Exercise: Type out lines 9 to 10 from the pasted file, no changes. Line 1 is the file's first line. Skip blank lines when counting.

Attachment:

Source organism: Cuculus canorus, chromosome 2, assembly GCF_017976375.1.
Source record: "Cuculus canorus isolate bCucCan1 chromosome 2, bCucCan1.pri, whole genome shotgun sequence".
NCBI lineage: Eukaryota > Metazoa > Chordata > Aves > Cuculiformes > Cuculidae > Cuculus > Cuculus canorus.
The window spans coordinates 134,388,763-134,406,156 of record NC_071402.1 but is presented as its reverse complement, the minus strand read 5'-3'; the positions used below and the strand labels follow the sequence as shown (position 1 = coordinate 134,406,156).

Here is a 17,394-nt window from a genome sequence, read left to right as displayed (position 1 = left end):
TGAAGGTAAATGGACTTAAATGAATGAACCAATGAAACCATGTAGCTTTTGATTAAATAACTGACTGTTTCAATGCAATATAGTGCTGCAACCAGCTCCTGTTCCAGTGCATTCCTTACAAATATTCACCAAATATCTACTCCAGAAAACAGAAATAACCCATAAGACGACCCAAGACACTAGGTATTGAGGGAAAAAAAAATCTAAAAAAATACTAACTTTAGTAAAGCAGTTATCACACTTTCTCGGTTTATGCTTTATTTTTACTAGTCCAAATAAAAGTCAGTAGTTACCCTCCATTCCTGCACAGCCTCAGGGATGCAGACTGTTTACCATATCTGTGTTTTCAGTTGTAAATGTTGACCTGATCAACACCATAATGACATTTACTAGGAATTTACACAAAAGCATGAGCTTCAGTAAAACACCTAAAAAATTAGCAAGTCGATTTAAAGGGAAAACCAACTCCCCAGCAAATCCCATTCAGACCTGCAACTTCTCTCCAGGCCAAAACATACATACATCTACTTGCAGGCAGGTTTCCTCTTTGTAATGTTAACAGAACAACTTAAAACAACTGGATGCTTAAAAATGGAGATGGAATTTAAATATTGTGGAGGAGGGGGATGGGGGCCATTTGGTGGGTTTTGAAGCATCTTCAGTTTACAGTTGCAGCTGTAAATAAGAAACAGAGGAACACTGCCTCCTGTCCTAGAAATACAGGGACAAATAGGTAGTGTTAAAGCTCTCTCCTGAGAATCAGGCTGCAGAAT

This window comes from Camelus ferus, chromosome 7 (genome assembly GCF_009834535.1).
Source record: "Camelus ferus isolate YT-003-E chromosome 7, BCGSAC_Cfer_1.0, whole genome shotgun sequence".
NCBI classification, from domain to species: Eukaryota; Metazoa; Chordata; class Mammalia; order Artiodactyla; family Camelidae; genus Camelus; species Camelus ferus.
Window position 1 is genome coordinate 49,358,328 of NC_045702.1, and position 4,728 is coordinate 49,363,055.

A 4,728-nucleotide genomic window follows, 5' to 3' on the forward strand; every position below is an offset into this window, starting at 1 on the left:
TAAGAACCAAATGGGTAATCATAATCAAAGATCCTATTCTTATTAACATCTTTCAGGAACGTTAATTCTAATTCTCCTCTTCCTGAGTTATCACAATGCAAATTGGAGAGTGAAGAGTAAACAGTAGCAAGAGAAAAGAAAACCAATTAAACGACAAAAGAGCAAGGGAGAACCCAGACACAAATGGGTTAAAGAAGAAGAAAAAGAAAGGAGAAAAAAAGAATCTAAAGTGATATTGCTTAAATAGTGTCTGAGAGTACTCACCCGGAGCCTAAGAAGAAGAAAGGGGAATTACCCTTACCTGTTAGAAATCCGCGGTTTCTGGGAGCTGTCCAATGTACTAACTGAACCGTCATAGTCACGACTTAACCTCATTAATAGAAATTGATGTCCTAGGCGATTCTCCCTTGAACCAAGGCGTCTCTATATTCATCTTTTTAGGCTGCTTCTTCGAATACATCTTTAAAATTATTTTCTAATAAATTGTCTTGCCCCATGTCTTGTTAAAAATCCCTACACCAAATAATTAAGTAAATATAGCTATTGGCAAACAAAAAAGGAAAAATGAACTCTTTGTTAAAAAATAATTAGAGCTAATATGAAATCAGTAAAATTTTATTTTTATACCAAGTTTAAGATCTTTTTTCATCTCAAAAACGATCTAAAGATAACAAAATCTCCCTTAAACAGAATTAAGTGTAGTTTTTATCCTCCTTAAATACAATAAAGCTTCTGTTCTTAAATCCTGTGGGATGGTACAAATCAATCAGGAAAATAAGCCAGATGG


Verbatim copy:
NCBI classification, from domain to species: Eukaryota; Metazoa; Chordata; class Mammalia; order Artiodactyla; family Camelidae; genus Camelus; species Camelus ferus.
Window position 1 is genome coordinate 49,358,328 of NC_045702.1, and position 4,728 is coordinate 49,363,055.